Monday, January 30

Vox launches a parliamentary offensive against Pedro Sánchez for the “ridiculous” with Algeria




Algeria’s decision to suspend the Treaty of Friendship with Spain was still going on this Thursday in the Congress of Deputies. This time it has been Vox who has announced a parliamentary offensive against the Government, after the “mess” and “ridicule” in foreign policy since Pedro Sánchez changed his historical position regarding the Sahara in March and recognized the autonomy of the former Spanish colony under Moroccan sovereignty.

The Vox spokesman in the Lower House, Iván Espinosa de los Monteros, has listed at a press conference the battery of initiatives registered by his group, one day after Ciudadanos (Cs) requested the appearance of the ministers José Luis Albares (Foreign ) and Teresa Ribera (Ecological Transition), and that the PP also requested that of Albares.

Vox claims those two names, but also asks that the head of Agriculture, Luis Planas, go to Congress for the consequences that the Algerian pulse may have.

In addition to the three requests to appear, Vox has registered several questions to the Government. Ask him to detail the impact that Algeria’s recommendation to freeze foreign trade operations with Spain will have, how it will affect Spaniards, what economic consequences it will have for Spanish companies operating in that country and how it will affect gas prices In addition, in a context where Spanish imports are key for Europe due to Vladimir Putin’s war in Ukraine and shortages due to the drop in supplies that came from Russia.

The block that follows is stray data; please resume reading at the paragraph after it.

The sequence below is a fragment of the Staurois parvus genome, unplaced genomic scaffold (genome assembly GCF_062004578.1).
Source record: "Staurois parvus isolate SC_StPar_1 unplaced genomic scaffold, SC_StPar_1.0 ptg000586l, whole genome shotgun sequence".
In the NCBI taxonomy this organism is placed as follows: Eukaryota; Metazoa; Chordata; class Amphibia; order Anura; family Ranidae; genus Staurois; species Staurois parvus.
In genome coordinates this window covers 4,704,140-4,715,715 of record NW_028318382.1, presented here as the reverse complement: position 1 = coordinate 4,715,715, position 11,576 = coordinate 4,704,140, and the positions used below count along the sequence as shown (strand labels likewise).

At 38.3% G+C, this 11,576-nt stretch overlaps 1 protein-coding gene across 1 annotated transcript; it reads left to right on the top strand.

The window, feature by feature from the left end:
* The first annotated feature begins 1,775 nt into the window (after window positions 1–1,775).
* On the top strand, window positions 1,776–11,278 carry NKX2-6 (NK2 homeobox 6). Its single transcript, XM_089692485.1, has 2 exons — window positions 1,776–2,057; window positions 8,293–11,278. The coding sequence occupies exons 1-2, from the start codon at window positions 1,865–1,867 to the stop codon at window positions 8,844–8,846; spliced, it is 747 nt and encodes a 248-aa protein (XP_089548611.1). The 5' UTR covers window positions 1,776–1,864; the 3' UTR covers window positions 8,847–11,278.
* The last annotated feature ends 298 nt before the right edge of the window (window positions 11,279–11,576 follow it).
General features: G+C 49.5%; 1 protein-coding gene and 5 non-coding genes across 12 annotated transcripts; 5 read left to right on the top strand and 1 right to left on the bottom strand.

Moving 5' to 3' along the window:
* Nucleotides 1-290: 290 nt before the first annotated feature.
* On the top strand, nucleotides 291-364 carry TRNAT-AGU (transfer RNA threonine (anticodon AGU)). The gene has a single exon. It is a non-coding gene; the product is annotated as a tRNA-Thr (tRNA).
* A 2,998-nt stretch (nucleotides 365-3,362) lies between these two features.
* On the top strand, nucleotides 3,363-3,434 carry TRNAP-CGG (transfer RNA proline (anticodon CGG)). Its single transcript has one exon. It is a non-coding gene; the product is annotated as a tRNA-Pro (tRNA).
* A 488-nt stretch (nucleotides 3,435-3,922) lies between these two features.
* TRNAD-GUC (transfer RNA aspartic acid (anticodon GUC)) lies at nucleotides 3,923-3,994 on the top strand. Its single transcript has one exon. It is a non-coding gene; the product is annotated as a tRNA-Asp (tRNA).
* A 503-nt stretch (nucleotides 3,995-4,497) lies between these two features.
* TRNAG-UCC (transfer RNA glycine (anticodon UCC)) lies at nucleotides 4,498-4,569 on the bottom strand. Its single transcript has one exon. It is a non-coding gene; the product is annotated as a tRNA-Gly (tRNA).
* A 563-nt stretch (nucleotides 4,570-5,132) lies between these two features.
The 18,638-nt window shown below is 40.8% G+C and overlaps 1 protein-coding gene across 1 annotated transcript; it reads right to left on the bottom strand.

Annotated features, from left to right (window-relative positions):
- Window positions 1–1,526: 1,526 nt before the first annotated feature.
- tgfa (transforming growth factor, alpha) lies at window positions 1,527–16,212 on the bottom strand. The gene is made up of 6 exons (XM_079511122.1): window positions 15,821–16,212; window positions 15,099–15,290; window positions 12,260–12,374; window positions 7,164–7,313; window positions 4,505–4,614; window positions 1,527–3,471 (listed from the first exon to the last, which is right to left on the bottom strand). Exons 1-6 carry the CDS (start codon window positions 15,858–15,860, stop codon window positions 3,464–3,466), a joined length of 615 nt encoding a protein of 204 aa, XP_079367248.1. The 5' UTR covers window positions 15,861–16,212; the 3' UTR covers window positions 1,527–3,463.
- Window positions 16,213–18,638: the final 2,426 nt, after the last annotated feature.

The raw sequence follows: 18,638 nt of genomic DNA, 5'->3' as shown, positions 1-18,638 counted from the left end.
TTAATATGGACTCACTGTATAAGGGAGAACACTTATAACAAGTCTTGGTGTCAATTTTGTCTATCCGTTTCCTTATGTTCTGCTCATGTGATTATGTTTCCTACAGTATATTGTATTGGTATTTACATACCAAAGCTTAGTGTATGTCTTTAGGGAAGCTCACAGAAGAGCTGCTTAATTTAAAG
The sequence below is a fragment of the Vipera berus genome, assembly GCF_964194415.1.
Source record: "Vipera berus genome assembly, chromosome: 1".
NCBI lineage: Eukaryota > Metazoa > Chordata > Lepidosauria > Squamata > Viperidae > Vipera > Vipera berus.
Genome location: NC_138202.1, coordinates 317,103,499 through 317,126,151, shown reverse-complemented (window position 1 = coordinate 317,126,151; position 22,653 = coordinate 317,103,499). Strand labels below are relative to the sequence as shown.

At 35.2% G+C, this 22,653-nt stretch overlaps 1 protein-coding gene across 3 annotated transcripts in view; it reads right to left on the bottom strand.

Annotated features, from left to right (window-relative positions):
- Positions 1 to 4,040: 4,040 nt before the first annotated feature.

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After a few weeks in which the Pegasus case and foreign espionage to government terminals, including President Sánchez’s cell phone, have dominated public opinion, Vox also demands that the Executive specify what impact Algeria’s decision will generate in terms of security and intelligence. Lastly, he asked what position the Executive would take in response to the Algiers challenge.

This same Thursday, Albares has promised a reply “serene, constructive and in defense of Spain” and has also ruled out that it will affect the gas supply. But Sánchez’s appearance in Congress this Wednesday is very recent, in which the chief executive promised that his visit to Rabat and the change of position regarding the Sahara would not affect relations with Algeria, just a few hours before of this country breaking off friendship with Spain.

Espinosa de los Monteros, this Thursday, recalled that its leader, Santiago Abascal, had already asked Sánchez about the consequences that his decision would have on the relationship with Algeria without the socialist leader giving it greater importance. Once again, the parliamentary spokesman for Vox has demanded the resignation of the president and the early call for elections. “Spain does not deserve this punishment.”

The “mess”, said Espinosa de los Monteros, is the responsibility of the Government for “insulting” the Spanish gas supplier “unnecessarily” by accepting behind Algeria’s back, sensitive to the Saharawi cause, the Moroccan plan on the Sahara after decades defending a solution within the framework of the United Nations that would go through a self-determination referendum. Abascal, this Wednesday, snapped at Sánchez in his appearance that this turn only commits him and not Congress, which has reiterated its rejection of the PSOE plan on several occasions, nor the next Government of Spain. Sánchez “made a fool of himself” this Wednesday, the right-wing deputy remarked, denying consequences for his lurch over the Sahara.

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